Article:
|Federal Loan Consolidation
Whether or not you should consolidate
depends on your future educational and employment
plans, as well as under what provisions your current
loans are subject. For in-depth information, see http://www.finaid.org/loans/consolidation.phtml. However,
you may first want to review the outlined advantages
and disadvantages of consolidation presented below.
Federal Loan Consolidation involves taking
out a new Consolidation Loan to pay off existing
federal loans (i.e., Direct, Direct Grad PLUS, Perkins,
Health Professions, Nursing Student). You may
consolidate either all, or some of, your federal
The interest rate on a Federal Consolidation
Loan is the weighted average of the interest
rates on the loans being consolidated, rounded
up to the nearest 1/8 of a percent and capped
a single monthly bill for all loans you consolidate.
- Lock in a fixed interest rate
for your entire repayment period.
You can lock it in for your entire
repayment period if you consolidate after
July 1, when the new variable rates are changed. For
more information on interest rates, click
- Reduce your monthly payment
Depending on the amount you consolidate, extend
your repayment period up to 30 years, and lower
your monthly payment.
Note: You may not need to consolidate
to reduce your monthly payment:
- Direct and Direct Grad
PLUS Loans already provide for extended
or graduated payment options. Check with
your lender for further details on these
- If you qualify for income-based
repayment (IBR) your monthly payments will
be capped. To read about IBR, click
- Have your loans forgiven under the new Public
Service Forgiveness Provisions
The new Public Service Forgiveness provisions
apply only to Federal Direct Loans (not to
FFELP Loans, such as Direct, Direct Grad PLUS, etc.).
Therefore, if you think you may be eligible
for Public Service Forgiveness, you MUST consolidate
your existing loans into a Federal Direct Consolidation
Loan after July 1 to be eligible. To
read about Public Service Forgiveness Provisions, click
You will lose any benefits,
such as cancellation benefits on your underlying
You will lose any benefits, such as cancellation
benefits on your underlying loans. It is
especially important to review the cancellation
provisions of Perkins Loans, and Direct
Loans where applicable, before determining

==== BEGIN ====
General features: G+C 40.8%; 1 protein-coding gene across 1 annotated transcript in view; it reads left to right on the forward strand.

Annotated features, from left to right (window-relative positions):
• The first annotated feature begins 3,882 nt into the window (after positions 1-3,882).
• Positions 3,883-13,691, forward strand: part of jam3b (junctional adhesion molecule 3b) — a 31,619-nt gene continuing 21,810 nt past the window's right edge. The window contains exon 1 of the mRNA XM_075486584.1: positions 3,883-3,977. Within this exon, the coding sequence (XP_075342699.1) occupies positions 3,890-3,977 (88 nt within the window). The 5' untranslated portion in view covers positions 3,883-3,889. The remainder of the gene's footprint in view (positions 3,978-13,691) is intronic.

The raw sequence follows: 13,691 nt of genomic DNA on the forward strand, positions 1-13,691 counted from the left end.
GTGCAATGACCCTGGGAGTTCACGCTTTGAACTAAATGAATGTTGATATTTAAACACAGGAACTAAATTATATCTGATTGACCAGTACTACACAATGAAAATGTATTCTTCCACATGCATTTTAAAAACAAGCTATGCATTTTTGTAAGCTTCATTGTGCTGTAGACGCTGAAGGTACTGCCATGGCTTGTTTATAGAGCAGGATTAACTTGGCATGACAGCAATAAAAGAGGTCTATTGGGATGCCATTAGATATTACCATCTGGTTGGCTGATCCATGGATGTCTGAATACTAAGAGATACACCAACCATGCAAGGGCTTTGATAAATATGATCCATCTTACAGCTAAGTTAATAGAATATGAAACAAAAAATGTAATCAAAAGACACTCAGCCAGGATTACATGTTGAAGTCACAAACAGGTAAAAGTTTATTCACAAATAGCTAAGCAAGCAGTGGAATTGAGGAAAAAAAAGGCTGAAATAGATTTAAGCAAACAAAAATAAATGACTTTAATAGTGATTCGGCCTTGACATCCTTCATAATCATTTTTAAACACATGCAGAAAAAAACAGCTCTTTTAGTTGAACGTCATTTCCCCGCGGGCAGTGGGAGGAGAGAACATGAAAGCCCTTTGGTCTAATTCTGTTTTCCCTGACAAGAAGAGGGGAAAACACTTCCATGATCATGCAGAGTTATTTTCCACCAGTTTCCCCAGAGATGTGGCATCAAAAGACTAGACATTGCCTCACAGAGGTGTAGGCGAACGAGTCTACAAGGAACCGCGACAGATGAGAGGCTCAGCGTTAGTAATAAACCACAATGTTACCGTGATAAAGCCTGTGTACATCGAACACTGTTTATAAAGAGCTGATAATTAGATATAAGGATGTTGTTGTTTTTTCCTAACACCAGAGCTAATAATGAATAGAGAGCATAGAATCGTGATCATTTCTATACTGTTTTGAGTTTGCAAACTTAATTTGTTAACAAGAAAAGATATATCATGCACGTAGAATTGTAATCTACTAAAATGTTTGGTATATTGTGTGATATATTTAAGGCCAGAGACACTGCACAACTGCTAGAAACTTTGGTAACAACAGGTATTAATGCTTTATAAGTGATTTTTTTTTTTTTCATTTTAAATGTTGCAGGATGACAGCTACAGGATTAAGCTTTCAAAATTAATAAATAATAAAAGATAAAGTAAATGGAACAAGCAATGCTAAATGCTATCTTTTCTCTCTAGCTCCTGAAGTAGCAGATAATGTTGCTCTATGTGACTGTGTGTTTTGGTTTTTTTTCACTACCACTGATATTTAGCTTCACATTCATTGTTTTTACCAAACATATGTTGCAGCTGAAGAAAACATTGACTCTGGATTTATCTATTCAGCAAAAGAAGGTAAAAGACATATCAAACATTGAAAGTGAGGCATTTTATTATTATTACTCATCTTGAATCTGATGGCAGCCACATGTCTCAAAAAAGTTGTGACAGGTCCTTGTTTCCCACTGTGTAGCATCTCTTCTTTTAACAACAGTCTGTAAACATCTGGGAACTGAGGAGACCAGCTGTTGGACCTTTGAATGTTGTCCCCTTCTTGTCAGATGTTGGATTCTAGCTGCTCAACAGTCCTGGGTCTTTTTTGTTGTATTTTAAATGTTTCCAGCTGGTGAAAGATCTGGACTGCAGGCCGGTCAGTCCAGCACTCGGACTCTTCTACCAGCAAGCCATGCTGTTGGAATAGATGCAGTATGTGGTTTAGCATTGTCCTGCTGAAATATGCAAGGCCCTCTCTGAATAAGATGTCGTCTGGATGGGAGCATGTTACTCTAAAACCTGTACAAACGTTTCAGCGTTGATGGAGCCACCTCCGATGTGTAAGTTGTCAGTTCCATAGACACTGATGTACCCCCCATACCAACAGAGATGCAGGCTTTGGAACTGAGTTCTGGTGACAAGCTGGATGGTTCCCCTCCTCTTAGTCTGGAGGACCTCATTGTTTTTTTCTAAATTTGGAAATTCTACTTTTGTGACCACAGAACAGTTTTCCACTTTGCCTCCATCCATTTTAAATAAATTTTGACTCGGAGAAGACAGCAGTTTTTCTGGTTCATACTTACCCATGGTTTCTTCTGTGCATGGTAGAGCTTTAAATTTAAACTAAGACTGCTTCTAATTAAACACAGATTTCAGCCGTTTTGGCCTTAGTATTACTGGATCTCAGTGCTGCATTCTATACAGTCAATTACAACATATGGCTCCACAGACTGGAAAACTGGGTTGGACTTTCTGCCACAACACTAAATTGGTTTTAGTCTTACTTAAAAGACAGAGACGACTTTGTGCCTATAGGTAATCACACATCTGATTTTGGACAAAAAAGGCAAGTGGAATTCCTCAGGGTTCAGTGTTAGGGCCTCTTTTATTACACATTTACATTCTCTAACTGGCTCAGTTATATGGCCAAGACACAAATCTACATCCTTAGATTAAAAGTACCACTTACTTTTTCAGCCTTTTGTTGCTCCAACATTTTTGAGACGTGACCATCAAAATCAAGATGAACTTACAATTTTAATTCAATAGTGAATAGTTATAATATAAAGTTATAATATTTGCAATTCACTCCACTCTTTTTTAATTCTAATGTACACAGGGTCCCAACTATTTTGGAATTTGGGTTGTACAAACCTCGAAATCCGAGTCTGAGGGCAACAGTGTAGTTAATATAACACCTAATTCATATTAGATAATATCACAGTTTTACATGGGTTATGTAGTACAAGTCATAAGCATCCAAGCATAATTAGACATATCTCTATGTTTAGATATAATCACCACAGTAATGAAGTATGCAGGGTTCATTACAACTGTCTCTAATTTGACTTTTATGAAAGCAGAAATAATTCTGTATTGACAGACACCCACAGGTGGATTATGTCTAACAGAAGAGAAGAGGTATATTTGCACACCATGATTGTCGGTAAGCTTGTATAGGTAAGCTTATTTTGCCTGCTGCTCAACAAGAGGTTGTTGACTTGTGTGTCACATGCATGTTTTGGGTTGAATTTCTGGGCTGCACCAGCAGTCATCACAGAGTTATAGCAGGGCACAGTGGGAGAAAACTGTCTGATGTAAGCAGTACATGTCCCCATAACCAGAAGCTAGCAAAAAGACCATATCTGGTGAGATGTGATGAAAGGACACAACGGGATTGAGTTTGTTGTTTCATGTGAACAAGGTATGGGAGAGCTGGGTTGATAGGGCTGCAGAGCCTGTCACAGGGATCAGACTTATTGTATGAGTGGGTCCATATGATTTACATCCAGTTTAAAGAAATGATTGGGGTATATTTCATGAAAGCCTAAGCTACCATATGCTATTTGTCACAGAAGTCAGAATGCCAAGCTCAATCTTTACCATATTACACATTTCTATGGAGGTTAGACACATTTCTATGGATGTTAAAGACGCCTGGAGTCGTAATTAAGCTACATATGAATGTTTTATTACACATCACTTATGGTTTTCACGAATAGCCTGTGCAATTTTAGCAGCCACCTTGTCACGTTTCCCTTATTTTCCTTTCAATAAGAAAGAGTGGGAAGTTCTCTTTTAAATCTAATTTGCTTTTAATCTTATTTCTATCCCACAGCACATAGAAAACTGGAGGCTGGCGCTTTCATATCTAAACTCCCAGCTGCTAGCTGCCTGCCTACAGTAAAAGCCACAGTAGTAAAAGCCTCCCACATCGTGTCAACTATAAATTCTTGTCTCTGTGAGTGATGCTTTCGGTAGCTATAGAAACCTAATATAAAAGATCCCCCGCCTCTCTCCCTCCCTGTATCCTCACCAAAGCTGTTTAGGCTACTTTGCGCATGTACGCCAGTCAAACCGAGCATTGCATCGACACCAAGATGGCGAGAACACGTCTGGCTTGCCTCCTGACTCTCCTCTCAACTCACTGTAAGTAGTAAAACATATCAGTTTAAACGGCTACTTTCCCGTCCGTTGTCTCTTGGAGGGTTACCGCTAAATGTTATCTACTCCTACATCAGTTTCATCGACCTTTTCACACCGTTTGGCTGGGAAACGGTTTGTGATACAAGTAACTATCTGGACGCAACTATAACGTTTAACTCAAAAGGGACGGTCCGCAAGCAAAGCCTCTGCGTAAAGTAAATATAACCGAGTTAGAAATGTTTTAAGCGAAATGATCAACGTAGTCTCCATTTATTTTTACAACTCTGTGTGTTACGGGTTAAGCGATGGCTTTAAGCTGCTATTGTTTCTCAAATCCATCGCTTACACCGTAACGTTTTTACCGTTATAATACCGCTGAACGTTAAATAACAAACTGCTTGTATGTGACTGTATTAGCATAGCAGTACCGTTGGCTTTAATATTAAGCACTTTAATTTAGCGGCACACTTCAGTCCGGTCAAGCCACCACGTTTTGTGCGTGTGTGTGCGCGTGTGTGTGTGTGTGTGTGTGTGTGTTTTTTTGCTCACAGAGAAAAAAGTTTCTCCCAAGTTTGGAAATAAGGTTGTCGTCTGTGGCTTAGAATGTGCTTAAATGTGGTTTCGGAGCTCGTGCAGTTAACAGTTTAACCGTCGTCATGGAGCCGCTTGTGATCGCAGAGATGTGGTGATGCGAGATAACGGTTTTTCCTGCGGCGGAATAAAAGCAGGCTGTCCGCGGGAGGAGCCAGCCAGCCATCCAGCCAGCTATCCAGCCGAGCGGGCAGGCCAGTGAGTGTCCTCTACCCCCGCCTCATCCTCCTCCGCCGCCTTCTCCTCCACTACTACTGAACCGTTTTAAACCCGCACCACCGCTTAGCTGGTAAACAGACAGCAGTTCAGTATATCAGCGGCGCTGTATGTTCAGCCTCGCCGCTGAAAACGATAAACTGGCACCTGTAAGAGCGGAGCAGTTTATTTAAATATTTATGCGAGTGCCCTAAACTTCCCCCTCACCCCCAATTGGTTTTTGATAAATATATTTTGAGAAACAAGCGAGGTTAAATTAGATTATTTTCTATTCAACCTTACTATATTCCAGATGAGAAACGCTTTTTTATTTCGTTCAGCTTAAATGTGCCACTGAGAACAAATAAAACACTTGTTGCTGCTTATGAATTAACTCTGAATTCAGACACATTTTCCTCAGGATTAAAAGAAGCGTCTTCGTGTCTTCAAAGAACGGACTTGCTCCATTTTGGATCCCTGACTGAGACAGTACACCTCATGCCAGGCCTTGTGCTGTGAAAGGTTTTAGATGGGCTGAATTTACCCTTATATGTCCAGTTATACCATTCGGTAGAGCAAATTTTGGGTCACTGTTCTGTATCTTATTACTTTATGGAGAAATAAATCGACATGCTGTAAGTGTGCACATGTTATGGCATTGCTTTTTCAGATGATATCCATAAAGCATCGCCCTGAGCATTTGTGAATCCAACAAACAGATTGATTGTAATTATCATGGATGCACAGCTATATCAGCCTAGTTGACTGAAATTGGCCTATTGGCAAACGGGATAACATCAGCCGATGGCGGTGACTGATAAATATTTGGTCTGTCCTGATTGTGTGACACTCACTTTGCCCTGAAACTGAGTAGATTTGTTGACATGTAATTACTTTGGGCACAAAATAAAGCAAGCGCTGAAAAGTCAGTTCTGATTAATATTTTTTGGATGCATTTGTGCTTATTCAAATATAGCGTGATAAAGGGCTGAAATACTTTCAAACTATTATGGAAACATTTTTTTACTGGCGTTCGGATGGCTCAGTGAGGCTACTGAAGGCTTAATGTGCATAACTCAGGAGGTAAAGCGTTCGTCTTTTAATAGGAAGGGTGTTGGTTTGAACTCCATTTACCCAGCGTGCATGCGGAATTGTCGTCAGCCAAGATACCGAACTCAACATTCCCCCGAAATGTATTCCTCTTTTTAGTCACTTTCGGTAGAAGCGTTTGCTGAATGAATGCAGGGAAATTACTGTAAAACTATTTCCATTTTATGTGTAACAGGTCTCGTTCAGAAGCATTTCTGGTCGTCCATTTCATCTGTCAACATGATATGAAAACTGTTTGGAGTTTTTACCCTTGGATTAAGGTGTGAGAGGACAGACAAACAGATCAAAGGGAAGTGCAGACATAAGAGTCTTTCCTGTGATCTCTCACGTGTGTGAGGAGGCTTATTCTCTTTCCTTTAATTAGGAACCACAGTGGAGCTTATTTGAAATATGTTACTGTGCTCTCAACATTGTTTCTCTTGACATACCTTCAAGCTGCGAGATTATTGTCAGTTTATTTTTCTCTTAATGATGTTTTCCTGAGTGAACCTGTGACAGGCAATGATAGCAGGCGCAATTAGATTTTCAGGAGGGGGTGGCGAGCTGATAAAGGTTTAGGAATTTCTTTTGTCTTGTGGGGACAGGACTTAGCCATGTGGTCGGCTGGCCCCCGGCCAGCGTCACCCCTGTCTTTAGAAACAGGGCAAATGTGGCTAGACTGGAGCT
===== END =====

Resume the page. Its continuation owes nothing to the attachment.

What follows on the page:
whether to consolidate them. If you think
there’s a good chance you would qualify
for any of the provisions, you should not
consolidate. Review general information
about cancellation provisions at: http://www.finaid.org/loans/forgiveness.phtml,
and Perkins Loan cancellation at http://www.sfs.upenn.edu/loan-repayment-information/Perkins-Cancellation.pdf
You will lose any lender-specific borrower
benefits on your underlying Direct or Direct Grad
Some lenders offer loan benefits, either
principal reductions or interest rate reductions,
which may reduce the overall amount of your
you consolidate you pay off the original loan
and any benefits associated with that loan
You will lose your grace periods
on your loans.
At consolidation, you will lose your grace
period and enter repayment immediately. Therefore,
if you decide to consolidate, wait until the
latter part of your grace period to do so.
However, you should allow 8-10 weeks for processing.
A grace period is a short time period after
graduation during which the borrower is not
required to begin repaying his or her student
loans. The grace period may also kick in if
the borrower leaves school for a reason other
than graduation or drops below half-time enrollment.
Depending on the type of loan, you will have
a grace period of six months (Direct Loans)
or nine months (Perkins Loans) before you must
start making payments on your student loans.
The Direct PLUS Loans do not have a grace period.
|Most lenders are no longer offering consolidation loans. You can still consolidate your federal loans with the U.S. Department of Education's Federal Direct Loan Consolidation Program.
To obtain a federal direct consolidation
loan, call the US Department of Education
at 1-800-557-7392 (TDD 1-800-557-7395)
or visit http://loanconsolidation.ed.gov/